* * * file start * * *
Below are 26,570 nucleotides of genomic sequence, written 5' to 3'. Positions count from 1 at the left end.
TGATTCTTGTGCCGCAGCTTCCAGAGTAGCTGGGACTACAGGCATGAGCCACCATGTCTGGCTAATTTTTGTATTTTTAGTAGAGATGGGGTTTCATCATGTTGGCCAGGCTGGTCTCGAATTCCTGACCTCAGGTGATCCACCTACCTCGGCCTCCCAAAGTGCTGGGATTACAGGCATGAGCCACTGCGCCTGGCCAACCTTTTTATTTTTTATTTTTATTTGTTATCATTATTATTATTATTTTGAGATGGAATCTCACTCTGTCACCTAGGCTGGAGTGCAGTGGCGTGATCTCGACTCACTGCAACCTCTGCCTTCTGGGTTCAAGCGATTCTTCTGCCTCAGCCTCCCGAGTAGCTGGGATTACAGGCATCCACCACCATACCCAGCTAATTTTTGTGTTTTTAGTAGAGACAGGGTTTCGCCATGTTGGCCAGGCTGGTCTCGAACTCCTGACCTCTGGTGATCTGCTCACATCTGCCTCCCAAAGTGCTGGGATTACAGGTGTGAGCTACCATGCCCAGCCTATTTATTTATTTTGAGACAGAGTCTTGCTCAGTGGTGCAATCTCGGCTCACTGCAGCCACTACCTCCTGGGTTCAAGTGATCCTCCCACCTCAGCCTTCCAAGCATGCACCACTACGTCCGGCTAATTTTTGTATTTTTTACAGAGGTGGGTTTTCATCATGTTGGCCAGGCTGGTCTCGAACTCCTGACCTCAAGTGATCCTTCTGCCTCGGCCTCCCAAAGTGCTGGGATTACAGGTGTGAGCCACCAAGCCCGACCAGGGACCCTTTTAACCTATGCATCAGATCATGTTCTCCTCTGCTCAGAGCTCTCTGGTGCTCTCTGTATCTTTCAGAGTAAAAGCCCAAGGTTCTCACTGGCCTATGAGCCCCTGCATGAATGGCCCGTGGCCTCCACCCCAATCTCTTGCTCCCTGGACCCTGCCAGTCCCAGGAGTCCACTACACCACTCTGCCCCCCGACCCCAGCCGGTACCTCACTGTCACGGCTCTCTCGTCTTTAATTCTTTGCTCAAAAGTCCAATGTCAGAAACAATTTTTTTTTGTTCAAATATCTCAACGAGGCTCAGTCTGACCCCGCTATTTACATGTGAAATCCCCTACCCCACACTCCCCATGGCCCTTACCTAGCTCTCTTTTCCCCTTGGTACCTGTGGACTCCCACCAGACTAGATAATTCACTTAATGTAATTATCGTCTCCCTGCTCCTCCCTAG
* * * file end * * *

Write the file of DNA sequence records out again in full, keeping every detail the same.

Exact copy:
Below are 26,570 nucleotides of genomic sequence, written 5' to 3'. Positions count from 1 at the left end.
TGATTCTTGTGCCGCAGCTTCCAGAGTAGCTGGGACTACAGGCATGAGCCACCATGTCTGGCTAATTTTTGTATTTTTAGTAGAGATGGGGTTTCATCATGTTGGCCAGGCTGGTCTCGAATTCCTGACCTCAGGTGATCCACCTACCTCGGCCTCCCAAAGTGCTGGGATTACAGGCATGAGCCACTGCGCCTGGCCAACCTTTTTATTTTTTATTTTTATTTGTTATCATTATTATTATTATTTTGAGATGGAATCTCACTCTGTCACCTAGGCTGGAGTGCAGTGGCGTGATCTCGACTCACTGCAACCTCTGCCTTCTGGGTTCAAGCGATTCTTCTGCCTCAGCCTCCCGAGTAGCTGGGATTACAGGCATCCACCACCATACCCAGCTAATTTTTGTGTTTTTAGTAGAGACAGGGTTTCGCCATGTTGGCCAGGCTGGTCTCGAACTCCTGACCTCTGGTGATCTGCTCACATCTGCCTCCCAAAGTGCTGGGATTACAGGTGTGAGCTACCATGCCCAGCCTATTTATTTATTTTGAGACAGAGTCTTGCTCAGTGGTGCAATCTCGGCTCACTGCAGCCACTACCTCCTGGGTTCAAGTGATCCTCCCACCTCAGCCTTCCAAGCATGCACCACTACGTCCGGCTAATTTTTGTATTTTTTACAGAGGTGGGTTTTCATCATGTTGGCCAGGCTGGTCTCGAACTCCTGACCTCAAGTGATCCTTCTGCCTCGGCCTCCCAAAGTGCTGGGATTACAGGTGTGAGCCACCAAGCCCGACCAGGGACCCTTTTAACCTATGCATCAGATCATGTTCTCCTCTGCTCAGAGCTCTCTGGTGCTCTCTGTATCTTTCAGAGTAAAAGCCCAAGGTTCTCACTGGCCTATGAGCCCCTGCATGAATGGCCCGTGGCCTCCACCCCAATCTCTTGCTCCCTGGACCCTGCCAGTCCCAGGAGTCCACTACACCACTCTGCCCCCCGACCCCAGCCGGTACCTCACTGTCACGGCTCTCTCGTCTTTAATTCTTTGCTCAAAAGTCCAATGTCAGAAACAATTTTTTTTTGTTCAAATATCTCAACGAGGCTCAGTCTGACCCCGCTATTTACATGTGAAATCCCCTACCCCACACTCCCCATGGCCCTTACCTAGCTCTCTTTTCCCCTTGGTACCTGTGGACTCCCACCAGACTAGATAATTCACTTAATGTAATTATCGTCTCCCTGCTCCTCCCTAG